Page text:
Press room

Giovanni Ortolani
Public Information Officer
Via Beirut, 6
Enrico Fermi Building, Room 112
Office: +39 040 2240-324

Cristina Serra
Staff writer
Via Beirut, 6
Enrico Fermi Building, Room 113
Phone: +39 040 2240-429
Mobile: +39 338 430-5210

Sean Treacy
Staff Writer
Via Beirut, 6
Enrico Fermi Building, Room T8/2
Office: +39 040 2240-538

General contact:

TWAS Newsletter
The Academy's quarterly magazine. Download PDF files of individual…

What is science diplomacy?

What is science diplomacy?

All you need to know about the fast-growing science diplomacy field, as well as how to become more involved
The AAAS-TWAS Course on Science Diplomacy. [Photo: P. Di Bella]
The 2019 AAAS-TWAS Course on Science Diplomacy. [Photo: P. Di Bella/TWAS] 

How do you define science diplomacy?

Science diplomacy is a broad way of describing how scientific teamwork between nations can solve societal problems and improve international relations, and how diplomacy can also open doors for scientific cooperation.

It can be thought of as a feedback loop, in which the fields of science and diplomacy continually support one another, and by doing so they also help society as well.

Tip: The call for the 2024 AAAS-TWAS Course on Science Diplomacy is currently closed. Apply now. For more information, contact

The 2023 AAAS-TWAS Course on Science Diplomacy. [Photo: G. Ortolani]
The 2023 AAAS-TWAS Course on Science Diplomacy. [Photo: G. Ortolani/TWAS] 

What kinds of science diplomacy are there?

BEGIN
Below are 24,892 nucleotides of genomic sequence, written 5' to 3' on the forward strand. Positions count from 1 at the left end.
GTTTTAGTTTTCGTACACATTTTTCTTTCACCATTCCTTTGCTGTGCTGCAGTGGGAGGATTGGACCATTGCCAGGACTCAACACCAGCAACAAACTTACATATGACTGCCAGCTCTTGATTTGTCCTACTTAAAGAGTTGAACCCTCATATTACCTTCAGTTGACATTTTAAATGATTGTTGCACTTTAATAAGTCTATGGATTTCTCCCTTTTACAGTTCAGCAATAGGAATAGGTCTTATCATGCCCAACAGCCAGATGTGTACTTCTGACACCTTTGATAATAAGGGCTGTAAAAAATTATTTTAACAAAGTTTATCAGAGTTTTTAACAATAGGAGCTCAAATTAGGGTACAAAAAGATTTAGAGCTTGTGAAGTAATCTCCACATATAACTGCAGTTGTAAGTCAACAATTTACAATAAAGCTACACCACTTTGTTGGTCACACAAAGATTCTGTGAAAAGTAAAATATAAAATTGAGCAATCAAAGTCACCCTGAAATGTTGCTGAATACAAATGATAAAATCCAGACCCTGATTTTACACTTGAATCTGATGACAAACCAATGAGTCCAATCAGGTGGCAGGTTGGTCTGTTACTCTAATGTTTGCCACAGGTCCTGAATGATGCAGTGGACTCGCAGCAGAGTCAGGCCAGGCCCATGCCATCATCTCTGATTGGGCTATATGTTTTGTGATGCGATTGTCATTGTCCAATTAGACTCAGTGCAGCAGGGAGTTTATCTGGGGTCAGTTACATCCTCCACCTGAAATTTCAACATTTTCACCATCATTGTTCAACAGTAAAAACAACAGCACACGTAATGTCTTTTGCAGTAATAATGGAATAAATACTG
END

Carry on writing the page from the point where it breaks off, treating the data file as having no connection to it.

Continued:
Scholars in the field sometimes divide science diplomacy into three categories, listed in the “New Frontiers in Science Diplomacy” report by AAAS and the Royal Society:

  • Diplomacy for science – the use of diplomatic action to facilitate international scientific collaboration (Example: Foreign ministries might negotiate exchange programmes in which each country’s scientists work together);
  • Science for diplomacy – using science cooperation to improve international relations between countries (Example: Scientists work across national borders to produce work that protects people from natural disasters. The work also creates new networks for engagement and good will, which then improves diplomatic relations);
  • Science in diplomacy – informing foreign policy objectives with scientific advice (Example: A scientist might advise a policymaker on how a decision could impact or be hindered by climate change).

Why is science diplomacy important?

Nations and cultures have long built relationships based on science in an effort to build a key element of trust. Today, nations are increasingly placing scientific attachés in their overseas embassies. Diplomacy may help lay the foundation for the next multi-national science project. Or scientific cooperation can begin with the explicit intention of improving relations between nations and achieve a path for mutual prosperity.

Another train of thought is that, since scientific practice values rationality, transparency, and universality, these core values can in turn help promote good governance and a free exchange of ideas across people of all nationalities and cultural or religious backgrounds. Science itself knows no boundaries and scientific knowledge is universal.

Science diplomacy is also especially important for the global South, which needs access to scientific progress to meet highly-varied development needs, many of which are identified in the Sustainable Development Goals.

The 2019 AAAS-TWAS Course on Science Diplomacy. [Photo: P. Di Bella]
The 2019 AAAS-TWAS Course on Science Diplomacy. [Photo: P. Di Bella/TWAS] 

What are some examples of science diplomacy?

Here are just a few: